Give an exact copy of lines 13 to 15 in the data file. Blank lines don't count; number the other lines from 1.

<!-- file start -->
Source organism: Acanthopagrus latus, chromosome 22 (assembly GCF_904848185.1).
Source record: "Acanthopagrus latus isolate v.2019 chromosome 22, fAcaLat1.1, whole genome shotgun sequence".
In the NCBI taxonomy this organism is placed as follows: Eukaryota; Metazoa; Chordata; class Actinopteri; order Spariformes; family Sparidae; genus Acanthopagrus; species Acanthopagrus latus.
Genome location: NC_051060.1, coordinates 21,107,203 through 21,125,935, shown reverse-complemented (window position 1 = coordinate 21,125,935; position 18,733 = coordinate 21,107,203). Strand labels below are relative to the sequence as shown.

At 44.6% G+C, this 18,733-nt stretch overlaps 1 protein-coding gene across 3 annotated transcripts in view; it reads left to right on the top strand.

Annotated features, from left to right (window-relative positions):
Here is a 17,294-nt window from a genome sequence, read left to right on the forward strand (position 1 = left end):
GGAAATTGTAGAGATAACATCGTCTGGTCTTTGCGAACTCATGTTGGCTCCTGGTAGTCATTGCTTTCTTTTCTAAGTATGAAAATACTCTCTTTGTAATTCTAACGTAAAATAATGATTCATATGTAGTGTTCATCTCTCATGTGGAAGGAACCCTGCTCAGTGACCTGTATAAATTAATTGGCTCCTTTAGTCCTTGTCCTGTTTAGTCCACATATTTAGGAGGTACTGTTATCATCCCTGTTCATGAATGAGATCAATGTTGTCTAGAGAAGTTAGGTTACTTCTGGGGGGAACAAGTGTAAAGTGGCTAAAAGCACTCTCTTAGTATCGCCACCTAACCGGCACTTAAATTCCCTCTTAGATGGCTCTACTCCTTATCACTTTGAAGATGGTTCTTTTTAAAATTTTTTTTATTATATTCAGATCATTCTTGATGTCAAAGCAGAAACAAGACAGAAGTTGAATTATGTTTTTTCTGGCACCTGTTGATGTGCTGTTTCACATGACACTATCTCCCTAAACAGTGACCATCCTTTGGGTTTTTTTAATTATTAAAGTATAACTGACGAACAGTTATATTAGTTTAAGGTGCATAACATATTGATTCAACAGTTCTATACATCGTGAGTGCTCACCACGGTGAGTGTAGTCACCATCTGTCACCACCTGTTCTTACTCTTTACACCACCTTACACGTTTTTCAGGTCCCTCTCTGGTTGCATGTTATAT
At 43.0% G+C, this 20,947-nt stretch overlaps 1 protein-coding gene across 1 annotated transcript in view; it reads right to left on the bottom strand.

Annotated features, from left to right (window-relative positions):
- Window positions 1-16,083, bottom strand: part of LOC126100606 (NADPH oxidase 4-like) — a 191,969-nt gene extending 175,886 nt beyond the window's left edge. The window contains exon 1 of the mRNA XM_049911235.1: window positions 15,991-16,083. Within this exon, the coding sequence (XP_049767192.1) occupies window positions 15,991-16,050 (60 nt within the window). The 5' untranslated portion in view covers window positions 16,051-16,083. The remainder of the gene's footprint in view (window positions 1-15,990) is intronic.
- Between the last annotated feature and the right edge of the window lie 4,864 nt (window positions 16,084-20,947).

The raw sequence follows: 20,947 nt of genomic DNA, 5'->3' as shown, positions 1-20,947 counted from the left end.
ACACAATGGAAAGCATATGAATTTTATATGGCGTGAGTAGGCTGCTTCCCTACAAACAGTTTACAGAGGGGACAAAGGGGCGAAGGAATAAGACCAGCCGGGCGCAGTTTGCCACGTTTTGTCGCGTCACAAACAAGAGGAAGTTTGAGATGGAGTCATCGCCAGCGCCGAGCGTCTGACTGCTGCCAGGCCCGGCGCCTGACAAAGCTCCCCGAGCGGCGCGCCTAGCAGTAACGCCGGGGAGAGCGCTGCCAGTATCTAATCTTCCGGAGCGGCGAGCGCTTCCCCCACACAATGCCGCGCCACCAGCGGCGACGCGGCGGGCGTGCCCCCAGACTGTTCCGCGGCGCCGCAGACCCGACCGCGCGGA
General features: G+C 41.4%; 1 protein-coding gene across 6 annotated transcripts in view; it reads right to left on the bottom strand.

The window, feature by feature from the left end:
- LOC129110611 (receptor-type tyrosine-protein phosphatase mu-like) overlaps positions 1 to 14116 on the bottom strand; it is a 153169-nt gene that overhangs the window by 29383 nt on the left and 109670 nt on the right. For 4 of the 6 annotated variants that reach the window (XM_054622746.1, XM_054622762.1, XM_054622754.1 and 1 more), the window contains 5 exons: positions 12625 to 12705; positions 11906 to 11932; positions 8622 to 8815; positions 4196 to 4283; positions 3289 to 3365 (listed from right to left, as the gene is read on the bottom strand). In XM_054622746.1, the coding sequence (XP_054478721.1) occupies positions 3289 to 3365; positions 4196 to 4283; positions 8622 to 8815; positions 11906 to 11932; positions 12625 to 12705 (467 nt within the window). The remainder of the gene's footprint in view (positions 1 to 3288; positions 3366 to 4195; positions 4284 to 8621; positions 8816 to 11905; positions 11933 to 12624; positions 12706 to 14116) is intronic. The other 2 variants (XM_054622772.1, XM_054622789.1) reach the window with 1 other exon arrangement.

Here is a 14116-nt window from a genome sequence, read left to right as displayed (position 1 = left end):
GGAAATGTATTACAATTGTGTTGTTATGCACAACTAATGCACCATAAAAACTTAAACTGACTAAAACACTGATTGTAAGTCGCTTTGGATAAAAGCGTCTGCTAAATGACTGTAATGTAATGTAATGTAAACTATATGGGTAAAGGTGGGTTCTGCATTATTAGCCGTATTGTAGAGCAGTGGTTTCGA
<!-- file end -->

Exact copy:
The raw sequence follows: 20,947 nt of genomic DNA, 5'->3' as shown, positions 1-20,947 counted from the left end.
ACACAATGGAAAGCATATGAATTTTATATGGCGTGAGTAGGCTGCTTCCCTACAAACAGTTTACAGAGGGGACAAAGGGGCGAAGGAATAAGACCAGCCGGGCGCAGTTTGCCACGTTTTGTCGCGTCACAAACAAGAGGAAGTTTGAGATGGAGTCATCGCCAGCGCCGAGCGTCTGACTGCTGCCAGGCCCGGCGCCTGACAAAGCTCCCCGAGCGGCGCGCCTAGCAGTAACGCCGGGGAGAGCGCTGCCAGTATCTAATCTTCCGGAGCGGCGAGCGCTTCCCCCACACAATGCCGCGCCACCAGCGGCGACGCGGCGGGCGTGCCCCCAGACTGTTCCGCGGCGCCGCAGACCCGACCGCGCGGA
General features: G+C 41.4%; 1 protein-coding gene across 6 annotated transcripts in view; it reads right to left on the bottom strand.